On the postnatal ward, the fear continued. Despite a great start to breastfeeding, the midwife wanted me to feed Baby the syringes of harvested colostrum to avoid neonatal hypoglycaemia even though her blood sugars tested normal! This was an insane amount of milk and Baby was not coping with this level of forced feeding. I was also heavily encouraged to keep her in the little cot as they didn’t approve of me holding her all the time (*rolls eyes*). The last straw was when 8am struck like lightning with the blast of main lights and crash of curtains opening; no consent requested.

From that moment, my little newborn was so unsettled to the point of not feeding, and I totally understood why. We needed to get home. “But we usually keep diabetics a bit longer” was the excuse despite not one question about my blood sugar levels, insulin needs, food requirements or speaking to a specialist. I pushed for discharge ASAP. I laughed my way out as I carried my new bundle in a woven wrap but had to be escorted in case we didn’t have a safe car seat for her in the car.

My post-natal care was the stereotypical story most women are experiencing nowadays; not a single diabetes follow-up, no 6-week GP check-up but a fantastic team of midwives and a super special health visitor who was our guardian angel for the 1 st year as part of the wonderful Star Babies programme.2 The irony is; the diabetes ‘care’ team wanted all the control in pregnancy but abandoned us at birth in hospital, and had nothing to say postpartum.

My current pregnancy is quite different as my name is well known in the antenatal ‘care’ team and not one person has questioned my decision to plan a birth at home again. I had a big decision to make in where to receive care this time as I was adamant I would never return to the same hospital, but I decided to have the support of the Birth at Home team (the only one in our country) and the fantastic new Consultant Midwife, both who fully support my choices.

I’ve gone even further in this pregnancy to decline unnecessary appointments (I’m expected to visit the clinic every two weeks for 2+ hours, and with my toddler in tow), and unwanted monitoring, and I request to see specific members of the team. It’s definitely met with confused and surprised looks as it’s clear the healthcare professionals aren’t used to women saying ‘no’. Compared to my first birthing experience where I felt I was confidently going into battle and with full confidence in my female body to birth my baby, I am drowning in nerves, anxiety and lack of confidence. Not a single other person believed I could birth my own baby without intervention or poor outcomes last time, and these experiences have significantly affected my own confidence this time, as well as escalated my fear in how I might be treated. I honestly just want to have a free birth. Part of me knows that isn’t the most sensible option for my situation, but it’s a thought of desperation.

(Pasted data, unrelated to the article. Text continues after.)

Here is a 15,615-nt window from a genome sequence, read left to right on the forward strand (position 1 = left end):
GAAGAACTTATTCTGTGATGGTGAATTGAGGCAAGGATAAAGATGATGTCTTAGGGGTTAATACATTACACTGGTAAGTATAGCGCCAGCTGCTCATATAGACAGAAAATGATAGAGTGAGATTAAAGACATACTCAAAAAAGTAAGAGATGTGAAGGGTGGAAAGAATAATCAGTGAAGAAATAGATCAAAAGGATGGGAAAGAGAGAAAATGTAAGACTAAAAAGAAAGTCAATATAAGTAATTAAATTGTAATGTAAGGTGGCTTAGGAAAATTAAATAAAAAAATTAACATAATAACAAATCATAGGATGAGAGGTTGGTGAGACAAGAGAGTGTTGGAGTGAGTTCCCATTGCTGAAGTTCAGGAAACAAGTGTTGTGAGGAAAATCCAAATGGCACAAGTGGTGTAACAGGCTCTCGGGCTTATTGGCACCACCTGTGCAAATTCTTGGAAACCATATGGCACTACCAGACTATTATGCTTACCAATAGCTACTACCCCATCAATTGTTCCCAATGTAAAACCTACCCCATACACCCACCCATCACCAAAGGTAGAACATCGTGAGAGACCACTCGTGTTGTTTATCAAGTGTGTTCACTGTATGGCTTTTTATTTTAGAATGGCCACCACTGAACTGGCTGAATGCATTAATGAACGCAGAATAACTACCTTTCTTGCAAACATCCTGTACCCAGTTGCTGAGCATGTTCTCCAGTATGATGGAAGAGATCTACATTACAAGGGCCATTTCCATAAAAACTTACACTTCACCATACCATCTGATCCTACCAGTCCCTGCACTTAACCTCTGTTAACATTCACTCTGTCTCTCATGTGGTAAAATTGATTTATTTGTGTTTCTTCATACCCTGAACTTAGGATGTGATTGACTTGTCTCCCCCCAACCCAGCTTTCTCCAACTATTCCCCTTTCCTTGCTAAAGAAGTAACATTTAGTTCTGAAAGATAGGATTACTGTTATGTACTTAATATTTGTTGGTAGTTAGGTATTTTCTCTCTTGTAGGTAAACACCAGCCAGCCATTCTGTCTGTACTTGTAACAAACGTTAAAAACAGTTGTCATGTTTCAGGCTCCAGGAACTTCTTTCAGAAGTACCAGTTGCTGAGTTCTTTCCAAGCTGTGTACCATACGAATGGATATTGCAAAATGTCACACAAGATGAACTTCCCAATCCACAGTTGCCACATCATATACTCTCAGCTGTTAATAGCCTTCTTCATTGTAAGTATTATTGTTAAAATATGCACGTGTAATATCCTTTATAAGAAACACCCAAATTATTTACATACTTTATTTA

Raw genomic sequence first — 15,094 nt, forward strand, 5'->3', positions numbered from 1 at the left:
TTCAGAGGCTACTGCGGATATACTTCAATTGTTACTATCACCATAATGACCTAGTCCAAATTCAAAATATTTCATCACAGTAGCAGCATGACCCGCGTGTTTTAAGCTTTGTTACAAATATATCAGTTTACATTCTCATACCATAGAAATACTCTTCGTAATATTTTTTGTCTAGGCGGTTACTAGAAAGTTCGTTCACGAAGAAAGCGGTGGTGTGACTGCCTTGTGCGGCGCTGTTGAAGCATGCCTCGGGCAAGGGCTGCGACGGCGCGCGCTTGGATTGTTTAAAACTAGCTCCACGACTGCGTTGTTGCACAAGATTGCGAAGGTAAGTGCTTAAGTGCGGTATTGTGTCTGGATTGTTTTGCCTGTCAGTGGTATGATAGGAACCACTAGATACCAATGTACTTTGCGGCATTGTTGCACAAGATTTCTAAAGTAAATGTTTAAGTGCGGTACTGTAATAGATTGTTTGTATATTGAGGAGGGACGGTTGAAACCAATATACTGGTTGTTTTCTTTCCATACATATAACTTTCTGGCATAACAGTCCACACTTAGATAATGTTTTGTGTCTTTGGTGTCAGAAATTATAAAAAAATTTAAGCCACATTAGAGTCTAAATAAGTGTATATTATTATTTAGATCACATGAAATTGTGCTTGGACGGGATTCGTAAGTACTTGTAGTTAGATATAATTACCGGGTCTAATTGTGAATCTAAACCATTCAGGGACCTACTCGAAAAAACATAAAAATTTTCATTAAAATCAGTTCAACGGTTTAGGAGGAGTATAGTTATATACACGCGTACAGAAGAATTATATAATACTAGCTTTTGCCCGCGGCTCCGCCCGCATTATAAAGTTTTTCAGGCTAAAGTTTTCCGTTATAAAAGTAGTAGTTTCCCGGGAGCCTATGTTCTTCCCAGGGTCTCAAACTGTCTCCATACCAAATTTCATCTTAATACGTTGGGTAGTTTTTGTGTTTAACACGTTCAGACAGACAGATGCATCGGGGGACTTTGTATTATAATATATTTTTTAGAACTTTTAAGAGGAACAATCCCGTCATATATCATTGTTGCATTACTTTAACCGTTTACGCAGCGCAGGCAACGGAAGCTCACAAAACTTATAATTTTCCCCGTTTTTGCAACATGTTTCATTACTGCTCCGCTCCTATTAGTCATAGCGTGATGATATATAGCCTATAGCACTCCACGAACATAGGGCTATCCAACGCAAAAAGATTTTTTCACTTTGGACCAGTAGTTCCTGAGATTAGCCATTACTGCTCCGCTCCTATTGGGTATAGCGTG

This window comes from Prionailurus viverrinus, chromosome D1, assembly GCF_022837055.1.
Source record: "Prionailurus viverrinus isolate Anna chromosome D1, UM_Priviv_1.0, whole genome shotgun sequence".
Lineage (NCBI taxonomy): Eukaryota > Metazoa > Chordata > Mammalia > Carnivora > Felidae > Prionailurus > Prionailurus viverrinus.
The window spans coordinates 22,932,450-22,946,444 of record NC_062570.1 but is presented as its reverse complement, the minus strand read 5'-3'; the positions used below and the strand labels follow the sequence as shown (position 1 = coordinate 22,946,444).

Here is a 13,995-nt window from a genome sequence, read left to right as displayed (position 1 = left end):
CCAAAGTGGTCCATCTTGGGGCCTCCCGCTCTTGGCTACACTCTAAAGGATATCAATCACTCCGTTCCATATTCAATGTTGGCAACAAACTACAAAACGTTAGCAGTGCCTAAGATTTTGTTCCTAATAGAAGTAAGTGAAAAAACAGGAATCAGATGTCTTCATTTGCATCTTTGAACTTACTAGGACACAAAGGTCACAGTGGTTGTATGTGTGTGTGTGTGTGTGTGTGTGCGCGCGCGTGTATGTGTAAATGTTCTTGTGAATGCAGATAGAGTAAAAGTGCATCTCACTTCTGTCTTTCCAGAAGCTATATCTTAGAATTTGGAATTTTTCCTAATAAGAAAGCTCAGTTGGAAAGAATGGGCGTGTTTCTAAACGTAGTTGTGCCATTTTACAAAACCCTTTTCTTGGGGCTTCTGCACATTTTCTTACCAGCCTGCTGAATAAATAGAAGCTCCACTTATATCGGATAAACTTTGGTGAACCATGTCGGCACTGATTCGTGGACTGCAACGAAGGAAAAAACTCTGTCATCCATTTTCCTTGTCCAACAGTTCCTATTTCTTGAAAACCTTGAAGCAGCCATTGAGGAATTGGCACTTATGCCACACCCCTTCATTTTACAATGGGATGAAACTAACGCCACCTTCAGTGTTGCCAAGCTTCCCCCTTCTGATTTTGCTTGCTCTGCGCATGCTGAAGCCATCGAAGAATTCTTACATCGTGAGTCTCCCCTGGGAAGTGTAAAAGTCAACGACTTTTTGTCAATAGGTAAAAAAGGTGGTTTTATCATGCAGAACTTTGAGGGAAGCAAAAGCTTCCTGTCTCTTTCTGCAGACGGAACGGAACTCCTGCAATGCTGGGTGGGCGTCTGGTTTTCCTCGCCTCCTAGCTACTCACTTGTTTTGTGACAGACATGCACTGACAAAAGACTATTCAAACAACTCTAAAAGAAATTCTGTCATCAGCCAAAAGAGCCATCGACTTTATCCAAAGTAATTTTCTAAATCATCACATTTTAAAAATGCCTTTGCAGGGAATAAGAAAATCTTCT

I should also mention a small but significant event last year in my second pregnancy which ended in an early miscarriage, where my endocrinologist (NOT infant feeding expert) told me it was ‘horrendous’ that I was still breastfeeding my toddler and actively encouraged me to stop as it probably caused the miscarriage. I followed this up with a formal complaint but despite my husband being there for the conversation in question, she denied it all. I suggested she use some CPD3 time to develop her knowledge to be up-to-date with the evidence around breastfeeding through pregnancy, as well as work on her bedside manners.

I cannot wait to be finished with the maternity system as a type 1 diabetic; it has not been a good experience in the combined antenatal endocrine ‘care’ system at my local hospital, and I am not afraid to advise people to search for better elsewhere. I have become an active member of the Maternity Voices Partnership to contribute to much needed positive changes in the maternity care system for everyone. The dream is for more personalised care and advice, as well as a working environment for healthcare professionals that they would be proud of for the right reasons.

Author Bio: Jane, Penny and Andy live in County Tyrone, and look forward to welcoming another family member in Summer 2024. Penny is excited to be a big sister and show Baby everything!

1 Editor’s note: CTG is a continuous recording of the fetal heart rate obtained via an ultrasound transducer placed on the mother's abdomen.

2 Editor’s note: Star Babies is an enhancement of the universal Child Health Promotion Programme in Northern Ireland, where first-time parents are offered additional regular health visiting support from the antenatal period until the baby is 12 months of age. https://pure.ulster.ac.uk/ws/files/92297088/91619546_AAM_Star_Babies_Evaluation.pdf

3 Editor’s note: CPD is continuing, or continuous, professional development